Climate change is another concern. Wineries can look to technology for tools to help with weather challenges, among which are clones that may be better suited to changing conditions. The unknowns have those in the industry wondering even whether the Pacific Northwest may at some point get to warm to grown Pinot Noir, which would change Oregon’s entire industry.

Merlier also mentioned how the size of wineries and the ownership of wineries is changing. The Oregon wine industry is still only 50 years old, and most wineries are still small, family-owned farms. But this too is changing.

Indeed. Jackson Family Wines, which includes well-known Kendall-Jackson wines, have been buying property and vineyards in the Willamette Family with an eye on expanding their already world-wide brand. Larger-sized vineyards will bring changes in all stages of growing and production. One of the properties recently purchased By Jackson was Willakenzie Estate. Willakenzie’s Bernard Lacroute and Ronni Lacroute sold the vineyard and property so as to retire after 25 years in the industry. While many of the original or early wineries have passed on to the next generation of family members, not all will do so.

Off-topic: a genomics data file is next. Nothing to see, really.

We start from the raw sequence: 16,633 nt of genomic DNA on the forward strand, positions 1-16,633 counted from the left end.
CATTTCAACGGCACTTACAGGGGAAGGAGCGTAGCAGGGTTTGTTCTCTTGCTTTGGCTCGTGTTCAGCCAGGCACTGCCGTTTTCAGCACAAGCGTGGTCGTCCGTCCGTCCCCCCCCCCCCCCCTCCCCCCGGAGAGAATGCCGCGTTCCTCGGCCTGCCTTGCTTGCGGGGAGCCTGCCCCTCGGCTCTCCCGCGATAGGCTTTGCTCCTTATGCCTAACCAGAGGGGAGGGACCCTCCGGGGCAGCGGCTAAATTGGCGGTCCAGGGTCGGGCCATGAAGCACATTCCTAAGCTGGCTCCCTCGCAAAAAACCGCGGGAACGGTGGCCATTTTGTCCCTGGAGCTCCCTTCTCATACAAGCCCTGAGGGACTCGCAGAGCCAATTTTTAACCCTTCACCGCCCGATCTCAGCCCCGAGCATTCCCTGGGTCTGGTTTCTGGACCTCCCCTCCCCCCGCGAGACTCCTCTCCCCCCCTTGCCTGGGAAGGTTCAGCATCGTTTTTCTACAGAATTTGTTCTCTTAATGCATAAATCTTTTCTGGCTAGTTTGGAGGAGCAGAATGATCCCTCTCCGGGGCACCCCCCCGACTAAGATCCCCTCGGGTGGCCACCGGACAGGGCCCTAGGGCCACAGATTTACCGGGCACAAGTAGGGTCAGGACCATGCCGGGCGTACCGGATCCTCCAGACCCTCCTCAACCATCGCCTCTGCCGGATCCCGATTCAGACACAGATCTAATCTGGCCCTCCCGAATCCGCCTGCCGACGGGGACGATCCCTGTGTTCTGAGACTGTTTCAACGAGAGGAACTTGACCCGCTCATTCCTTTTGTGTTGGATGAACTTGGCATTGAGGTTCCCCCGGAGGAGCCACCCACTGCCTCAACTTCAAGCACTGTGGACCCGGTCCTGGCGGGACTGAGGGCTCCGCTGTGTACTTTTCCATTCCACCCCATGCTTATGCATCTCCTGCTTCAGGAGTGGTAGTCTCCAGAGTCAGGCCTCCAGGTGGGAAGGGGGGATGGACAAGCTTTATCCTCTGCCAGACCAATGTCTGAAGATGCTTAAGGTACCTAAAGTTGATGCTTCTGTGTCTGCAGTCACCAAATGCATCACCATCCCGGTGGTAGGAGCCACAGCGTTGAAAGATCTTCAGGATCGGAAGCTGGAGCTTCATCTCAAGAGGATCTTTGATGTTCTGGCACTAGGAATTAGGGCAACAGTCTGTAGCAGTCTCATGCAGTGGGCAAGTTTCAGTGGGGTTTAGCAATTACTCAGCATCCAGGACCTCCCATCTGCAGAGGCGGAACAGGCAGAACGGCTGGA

Regardless of  what changes occur, it’s clear the Willamette Valley will continue to make outstanding wines.

Van Duzer AVA: A New Willamette Valley Sub-AVA Region

The Willamette Valley AVA includes six sub-regions: the Chehalem Mountains AVA, Dundee Hills AVA, Eola-Amity Hills AVA, McMinnville AVA, Ribbon Ridge AVA, and Yamhill-Carlton District AVA. Likely before the end of 2017, Willamette Valley will add a seventh—the Van Duzer AVA. Van Duzer Vineyards joined some of the other wineries in the area to petition for the designation of a separate sub-AVA based on the criteria necessary to the process. To be a separate AVA, you have to show how the geographical area is another microclimate, especially pertaining to climate, soil and elevation. The designation will increase recognition for Van Duzer, as well as other winemakers in area, including Firesteed, Left Coast, Eola Hills, Namasté, and Huntington Hill.

It’s All Comes Back to the Wine

Van Duzer’s owners, Carl and Marilynn Thoma, know that above all, winemaking is farming and change is constant. As illustrated by the difference in growing and harvest conditions in 2013 and 2016, each year means working with whatever happens and making the best effort to create the best wines.

Van Duzer is well-equipped to continue making some of the best wines in the Willamette Valley.